We forget that Jesus was not a Christian. He was born Jewish and the cross on which he was sadistically murdered labeled him as “King of the Jews.” Perhaps that explains why so many Christians are not followers of Jesus. Instead, they boldly and consistently trample on what is said to be his core commandment: Love ye one another, as I have loved you. Read More
I saw an interview with theologian and bestselling author Dr. Bart D. Ehrman, who mused about polling his students on the first day of class at the Bible Belt university where he teaches. His first question: How many of you believe that the Bible is the inerrant word of God? Practically every student’s hand shoots up.
More thoroughly read than the Bible?
Next, how many have read “The Da Vinci Code,” cover to cover? Again, almost every hand is in the air. How many have read the Bible, cover to cover? One or two.
It’s no surprise to Ehrman and other Bible scholars that people who haven’t read it or haven’t comprehended what they’ve read are the ones that believe it’s the inerrant word of God. Like him, I’m a bit fascinated by that phenomenon, although I’m sure we both understand that the language in the text can often be challenging.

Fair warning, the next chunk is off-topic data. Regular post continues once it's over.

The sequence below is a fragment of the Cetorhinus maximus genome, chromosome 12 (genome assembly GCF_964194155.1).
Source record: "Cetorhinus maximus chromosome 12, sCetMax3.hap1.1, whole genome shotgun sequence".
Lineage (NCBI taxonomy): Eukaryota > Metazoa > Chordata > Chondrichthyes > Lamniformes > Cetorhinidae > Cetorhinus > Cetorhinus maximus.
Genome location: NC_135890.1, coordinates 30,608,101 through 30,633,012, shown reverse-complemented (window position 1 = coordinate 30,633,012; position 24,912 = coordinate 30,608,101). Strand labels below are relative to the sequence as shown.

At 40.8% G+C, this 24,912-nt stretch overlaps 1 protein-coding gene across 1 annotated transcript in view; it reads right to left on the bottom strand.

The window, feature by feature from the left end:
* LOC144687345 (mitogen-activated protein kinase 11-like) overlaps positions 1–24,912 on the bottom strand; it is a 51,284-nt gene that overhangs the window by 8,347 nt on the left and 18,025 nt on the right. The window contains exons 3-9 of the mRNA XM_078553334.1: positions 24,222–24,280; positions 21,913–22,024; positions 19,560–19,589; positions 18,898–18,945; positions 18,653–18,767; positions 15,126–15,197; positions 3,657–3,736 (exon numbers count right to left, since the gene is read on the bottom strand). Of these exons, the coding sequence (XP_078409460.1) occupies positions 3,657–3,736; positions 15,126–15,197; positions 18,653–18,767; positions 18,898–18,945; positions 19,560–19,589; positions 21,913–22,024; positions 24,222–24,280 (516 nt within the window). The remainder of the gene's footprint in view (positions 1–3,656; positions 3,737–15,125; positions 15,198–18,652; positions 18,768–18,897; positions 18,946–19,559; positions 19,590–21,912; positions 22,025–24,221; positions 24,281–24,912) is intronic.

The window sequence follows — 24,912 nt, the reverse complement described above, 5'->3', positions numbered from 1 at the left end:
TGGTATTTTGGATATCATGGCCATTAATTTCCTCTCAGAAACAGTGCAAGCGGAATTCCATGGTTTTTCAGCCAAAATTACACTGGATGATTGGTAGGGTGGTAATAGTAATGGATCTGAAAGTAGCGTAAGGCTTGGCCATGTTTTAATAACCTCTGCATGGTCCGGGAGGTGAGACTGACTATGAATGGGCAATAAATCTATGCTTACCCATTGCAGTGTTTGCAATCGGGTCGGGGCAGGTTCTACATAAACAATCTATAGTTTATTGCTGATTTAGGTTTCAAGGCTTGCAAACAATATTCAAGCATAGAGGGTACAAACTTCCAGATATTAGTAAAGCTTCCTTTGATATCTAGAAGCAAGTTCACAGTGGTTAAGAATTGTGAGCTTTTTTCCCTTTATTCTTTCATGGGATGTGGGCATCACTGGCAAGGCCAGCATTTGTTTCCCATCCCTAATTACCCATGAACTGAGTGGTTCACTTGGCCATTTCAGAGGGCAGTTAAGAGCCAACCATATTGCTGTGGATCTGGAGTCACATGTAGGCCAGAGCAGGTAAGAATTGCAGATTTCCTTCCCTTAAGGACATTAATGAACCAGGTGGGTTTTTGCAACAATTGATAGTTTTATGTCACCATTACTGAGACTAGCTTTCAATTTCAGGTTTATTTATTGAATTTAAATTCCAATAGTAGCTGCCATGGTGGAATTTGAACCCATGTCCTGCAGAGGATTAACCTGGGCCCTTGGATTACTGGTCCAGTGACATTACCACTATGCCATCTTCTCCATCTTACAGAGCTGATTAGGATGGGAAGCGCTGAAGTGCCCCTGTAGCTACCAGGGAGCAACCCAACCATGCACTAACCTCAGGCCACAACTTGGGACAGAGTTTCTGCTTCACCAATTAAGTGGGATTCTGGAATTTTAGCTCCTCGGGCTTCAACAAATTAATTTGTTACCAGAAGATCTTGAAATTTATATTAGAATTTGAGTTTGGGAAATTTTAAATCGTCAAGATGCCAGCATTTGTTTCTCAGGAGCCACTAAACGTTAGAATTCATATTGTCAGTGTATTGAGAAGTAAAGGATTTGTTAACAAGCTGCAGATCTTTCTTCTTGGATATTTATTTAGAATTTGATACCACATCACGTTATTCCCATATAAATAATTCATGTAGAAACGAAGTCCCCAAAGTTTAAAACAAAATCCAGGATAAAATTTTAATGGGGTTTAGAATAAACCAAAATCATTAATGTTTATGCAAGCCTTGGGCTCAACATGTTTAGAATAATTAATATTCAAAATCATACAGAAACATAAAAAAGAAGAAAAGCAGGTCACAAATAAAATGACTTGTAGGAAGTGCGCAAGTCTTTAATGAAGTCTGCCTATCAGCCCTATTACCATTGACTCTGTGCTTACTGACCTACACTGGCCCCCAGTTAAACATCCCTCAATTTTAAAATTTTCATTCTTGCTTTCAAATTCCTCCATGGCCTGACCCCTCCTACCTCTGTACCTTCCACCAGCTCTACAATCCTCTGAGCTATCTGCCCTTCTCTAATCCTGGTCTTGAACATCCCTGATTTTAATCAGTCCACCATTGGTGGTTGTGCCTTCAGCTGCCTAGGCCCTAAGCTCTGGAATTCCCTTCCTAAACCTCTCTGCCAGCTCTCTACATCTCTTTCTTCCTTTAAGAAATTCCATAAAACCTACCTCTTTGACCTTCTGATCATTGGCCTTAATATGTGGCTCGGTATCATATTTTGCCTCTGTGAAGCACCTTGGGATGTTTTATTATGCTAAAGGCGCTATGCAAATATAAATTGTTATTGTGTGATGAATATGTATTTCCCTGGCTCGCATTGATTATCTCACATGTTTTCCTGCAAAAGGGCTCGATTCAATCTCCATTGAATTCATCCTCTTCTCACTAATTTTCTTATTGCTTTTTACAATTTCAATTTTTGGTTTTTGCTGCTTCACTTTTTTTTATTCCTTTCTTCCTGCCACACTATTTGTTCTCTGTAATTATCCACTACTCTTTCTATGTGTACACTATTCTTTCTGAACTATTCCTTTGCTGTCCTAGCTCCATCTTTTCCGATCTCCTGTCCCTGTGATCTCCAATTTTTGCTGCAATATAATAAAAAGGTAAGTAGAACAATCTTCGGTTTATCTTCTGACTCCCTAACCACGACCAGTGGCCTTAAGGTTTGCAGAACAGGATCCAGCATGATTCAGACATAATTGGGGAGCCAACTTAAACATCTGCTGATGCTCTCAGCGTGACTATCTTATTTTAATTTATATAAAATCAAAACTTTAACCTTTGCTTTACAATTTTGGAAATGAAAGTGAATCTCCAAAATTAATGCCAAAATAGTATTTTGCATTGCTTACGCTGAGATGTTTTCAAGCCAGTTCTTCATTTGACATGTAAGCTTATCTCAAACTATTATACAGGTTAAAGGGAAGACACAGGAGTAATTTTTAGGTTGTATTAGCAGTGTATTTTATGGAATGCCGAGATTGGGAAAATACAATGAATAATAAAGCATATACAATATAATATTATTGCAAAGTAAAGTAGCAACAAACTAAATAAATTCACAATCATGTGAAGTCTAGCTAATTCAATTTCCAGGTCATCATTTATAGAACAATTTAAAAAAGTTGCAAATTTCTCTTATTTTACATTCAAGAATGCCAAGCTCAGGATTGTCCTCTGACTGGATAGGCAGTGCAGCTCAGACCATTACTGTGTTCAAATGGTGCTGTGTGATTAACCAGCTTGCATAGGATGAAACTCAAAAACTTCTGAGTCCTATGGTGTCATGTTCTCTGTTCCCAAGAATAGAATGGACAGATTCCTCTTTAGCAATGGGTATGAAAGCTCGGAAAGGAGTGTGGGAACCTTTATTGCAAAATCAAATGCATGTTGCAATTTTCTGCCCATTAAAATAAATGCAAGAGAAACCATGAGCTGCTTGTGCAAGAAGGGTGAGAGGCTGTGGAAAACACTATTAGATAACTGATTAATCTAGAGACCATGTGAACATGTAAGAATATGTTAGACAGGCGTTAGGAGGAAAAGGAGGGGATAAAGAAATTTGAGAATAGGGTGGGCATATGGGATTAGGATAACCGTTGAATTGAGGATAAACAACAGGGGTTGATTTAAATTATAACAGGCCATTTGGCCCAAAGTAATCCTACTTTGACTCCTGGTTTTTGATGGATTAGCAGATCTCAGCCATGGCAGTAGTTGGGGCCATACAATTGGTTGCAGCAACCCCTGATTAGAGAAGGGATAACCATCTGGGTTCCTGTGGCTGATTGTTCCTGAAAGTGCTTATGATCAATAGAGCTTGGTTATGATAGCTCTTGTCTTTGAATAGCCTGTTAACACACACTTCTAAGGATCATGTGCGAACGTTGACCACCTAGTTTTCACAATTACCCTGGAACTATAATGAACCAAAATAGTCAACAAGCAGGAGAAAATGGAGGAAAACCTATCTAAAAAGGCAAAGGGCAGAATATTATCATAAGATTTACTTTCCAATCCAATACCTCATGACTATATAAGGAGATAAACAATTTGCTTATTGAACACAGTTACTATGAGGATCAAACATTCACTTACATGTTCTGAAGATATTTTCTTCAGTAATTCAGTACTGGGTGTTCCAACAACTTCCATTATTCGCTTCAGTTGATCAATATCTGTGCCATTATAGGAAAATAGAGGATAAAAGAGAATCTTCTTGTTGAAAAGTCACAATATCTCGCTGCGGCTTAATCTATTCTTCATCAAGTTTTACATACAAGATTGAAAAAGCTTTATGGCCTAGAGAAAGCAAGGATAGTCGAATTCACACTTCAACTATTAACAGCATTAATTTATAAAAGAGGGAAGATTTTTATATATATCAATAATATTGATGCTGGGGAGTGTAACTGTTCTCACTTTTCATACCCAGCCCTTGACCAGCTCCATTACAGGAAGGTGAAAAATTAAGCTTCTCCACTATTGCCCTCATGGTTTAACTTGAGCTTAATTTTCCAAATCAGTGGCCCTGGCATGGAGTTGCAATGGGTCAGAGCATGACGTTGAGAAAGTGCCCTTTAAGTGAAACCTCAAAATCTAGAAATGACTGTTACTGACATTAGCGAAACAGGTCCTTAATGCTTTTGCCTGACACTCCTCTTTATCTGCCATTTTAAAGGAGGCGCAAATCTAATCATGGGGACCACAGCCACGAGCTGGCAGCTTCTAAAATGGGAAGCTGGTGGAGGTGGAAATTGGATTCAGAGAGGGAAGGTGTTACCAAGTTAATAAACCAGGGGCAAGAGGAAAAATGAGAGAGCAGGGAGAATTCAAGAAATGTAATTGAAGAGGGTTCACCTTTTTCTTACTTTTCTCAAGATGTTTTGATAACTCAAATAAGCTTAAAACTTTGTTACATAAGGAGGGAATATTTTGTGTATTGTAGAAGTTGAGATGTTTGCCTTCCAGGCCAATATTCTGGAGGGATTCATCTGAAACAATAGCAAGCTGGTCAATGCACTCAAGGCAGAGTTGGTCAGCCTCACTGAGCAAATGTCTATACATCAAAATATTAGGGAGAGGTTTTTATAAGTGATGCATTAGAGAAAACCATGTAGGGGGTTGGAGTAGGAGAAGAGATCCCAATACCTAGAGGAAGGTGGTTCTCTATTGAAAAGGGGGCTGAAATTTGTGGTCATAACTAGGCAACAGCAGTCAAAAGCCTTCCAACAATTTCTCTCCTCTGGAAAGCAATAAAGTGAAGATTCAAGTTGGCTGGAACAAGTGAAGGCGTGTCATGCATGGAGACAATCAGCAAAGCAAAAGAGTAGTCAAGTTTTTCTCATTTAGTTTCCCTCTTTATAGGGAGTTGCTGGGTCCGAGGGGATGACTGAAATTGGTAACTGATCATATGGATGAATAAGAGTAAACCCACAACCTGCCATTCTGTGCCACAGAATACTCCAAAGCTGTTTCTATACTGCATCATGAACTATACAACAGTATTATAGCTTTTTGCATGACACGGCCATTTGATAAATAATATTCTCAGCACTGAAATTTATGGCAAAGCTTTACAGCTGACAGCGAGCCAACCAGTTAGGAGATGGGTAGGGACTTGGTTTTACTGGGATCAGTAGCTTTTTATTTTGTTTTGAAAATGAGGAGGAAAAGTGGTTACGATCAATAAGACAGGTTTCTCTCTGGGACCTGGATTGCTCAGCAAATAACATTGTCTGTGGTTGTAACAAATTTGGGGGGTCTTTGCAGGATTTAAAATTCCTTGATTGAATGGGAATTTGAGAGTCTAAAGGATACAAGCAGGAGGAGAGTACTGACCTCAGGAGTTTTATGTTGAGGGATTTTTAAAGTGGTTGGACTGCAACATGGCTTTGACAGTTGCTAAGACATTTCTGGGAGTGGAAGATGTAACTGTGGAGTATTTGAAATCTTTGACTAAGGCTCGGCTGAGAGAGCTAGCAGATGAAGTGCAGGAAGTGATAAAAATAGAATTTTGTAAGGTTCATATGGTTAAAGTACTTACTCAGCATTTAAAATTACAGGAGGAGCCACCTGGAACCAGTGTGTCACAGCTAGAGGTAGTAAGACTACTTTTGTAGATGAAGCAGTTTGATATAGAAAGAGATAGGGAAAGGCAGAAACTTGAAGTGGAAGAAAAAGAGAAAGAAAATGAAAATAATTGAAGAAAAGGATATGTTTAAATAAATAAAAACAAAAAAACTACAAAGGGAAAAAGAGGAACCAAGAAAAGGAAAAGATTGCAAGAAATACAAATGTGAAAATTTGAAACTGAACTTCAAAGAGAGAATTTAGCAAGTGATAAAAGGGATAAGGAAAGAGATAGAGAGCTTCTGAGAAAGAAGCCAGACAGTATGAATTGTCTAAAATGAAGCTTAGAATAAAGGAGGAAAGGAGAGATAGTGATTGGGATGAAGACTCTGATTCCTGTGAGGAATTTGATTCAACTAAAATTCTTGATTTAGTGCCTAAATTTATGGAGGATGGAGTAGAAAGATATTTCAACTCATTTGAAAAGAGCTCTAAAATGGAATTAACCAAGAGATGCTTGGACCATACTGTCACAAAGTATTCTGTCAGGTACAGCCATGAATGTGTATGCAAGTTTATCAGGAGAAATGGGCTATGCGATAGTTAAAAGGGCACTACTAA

Add nuances such as ancient ritual, cultural idioms and good old-fashioned hyperbole to the mix, and it’s even more difficult to separate fact from fiction. Plus, as Ehrman pointed out in his latest book. “Jesus, Interrupted: Revealing the Hidden Contradictions in the Bible (And Why We Don’t Know About Them),” we tend to read the Bible vertically, from the top of the page to the bottom—the same way we read other books. And that could be a problem.
A problem? Yes. It’s probably the reason most who call ourselves Christians totally miss the fact that there are contradicting narratives of Jesus’s birth and death published in the Bible.
Most of us are confident that we know basic details about Jesus. Certainly, we know where he was born. More than likely, we don’t. Pretty weird, especially since we’ve attended dozens of Christmas pageants, even if we haven’t actually read the narratives in the Bible.
I’ll reveal the answer as we continue to explore whether myth matters, in the next post in this series.